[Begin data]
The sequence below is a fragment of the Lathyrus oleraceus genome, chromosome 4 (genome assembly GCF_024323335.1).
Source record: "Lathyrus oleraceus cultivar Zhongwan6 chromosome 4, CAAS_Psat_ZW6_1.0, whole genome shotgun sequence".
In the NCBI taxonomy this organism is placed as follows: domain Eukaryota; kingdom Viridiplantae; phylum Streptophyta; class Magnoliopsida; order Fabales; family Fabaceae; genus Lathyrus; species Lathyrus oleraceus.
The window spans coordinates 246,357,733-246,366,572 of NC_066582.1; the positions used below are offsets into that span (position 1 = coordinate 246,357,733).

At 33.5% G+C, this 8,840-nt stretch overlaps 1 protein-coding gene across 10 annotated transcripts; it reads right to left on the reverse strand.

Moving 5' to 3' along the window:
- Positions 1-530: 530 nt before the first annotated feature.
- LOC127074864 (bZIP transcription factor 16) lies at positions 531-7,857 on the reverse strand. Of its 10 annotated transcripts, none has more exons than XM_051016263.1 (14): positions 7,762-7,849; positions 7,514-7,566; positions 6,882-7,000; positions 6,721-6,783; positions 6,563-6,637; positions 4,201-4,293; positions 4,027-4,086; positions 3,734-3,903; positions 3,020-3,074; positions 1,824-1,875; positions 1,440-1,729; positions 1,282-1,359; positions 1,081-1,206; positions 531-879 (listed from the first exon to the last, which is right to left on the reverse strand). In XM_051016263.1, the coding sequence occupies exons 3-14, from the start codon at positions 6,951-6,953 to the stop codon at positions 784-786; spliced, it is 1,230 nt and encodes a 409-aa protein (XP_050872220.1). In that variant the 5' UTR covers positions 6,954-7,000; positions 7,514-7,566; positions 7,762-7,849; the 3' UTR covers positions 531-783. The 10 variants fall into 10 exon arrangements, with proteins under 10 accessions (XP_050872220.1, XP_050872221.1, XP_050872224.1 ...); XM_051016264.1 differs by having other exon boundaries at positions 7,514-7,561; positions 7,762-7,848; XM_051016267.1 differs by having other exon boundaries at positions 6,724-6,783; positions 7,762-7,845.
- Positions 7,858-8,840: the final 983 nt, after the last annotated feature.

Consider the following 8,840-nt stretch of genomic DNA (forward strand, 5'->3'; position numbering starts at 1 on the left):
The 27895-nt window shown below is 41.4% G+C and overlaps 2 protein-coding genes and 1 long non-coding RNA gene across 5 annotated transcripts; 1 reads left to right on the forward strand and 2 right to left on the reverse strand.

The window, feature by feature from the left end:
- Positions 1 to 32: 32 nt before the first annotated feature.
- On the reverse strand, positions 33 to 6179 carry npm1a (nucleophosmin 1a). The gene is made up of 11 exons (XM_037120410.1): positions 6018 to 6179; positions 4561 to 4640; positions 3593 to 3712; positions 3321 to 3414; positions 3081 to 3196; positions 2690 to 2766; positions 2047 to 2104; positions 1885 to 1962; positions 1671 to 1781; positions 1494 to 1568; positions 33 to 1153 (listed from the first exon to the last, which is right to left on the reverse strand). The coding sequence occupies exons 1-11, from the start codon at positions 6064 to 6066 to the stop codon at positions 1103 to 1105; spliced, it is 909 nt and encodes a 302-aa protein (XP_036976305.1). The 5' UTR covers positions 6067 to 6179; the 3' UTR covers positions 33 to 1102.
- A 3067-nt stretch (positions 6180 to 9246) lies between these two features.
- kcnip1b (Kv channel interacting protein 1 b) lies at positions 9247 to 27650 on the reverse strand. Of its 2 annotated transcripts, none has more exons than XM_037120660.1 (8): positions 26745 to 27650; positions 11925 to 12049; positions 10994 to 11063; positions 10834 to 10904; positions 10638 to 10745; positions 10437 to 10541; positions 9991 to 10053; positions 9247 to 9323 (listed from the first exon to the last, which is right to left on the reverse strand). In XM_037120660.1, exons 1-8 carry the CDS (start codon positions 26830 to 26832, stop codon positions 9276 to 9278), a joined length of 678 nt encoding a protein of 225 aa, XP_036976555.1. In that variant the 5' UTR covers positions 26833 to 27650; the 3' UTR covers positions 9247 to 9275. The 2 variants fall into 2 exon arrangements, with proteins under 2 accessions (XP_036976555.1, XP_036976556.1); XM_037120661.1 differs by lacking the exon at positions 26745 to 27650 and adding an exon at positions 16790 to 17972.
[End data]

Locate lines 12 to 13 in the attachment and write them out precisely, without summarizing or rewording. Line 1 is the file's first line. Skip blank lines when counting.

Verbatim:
The window, feature by feature from the left end:
- Positions 1 to 32: 32 nt before the first annotated feature.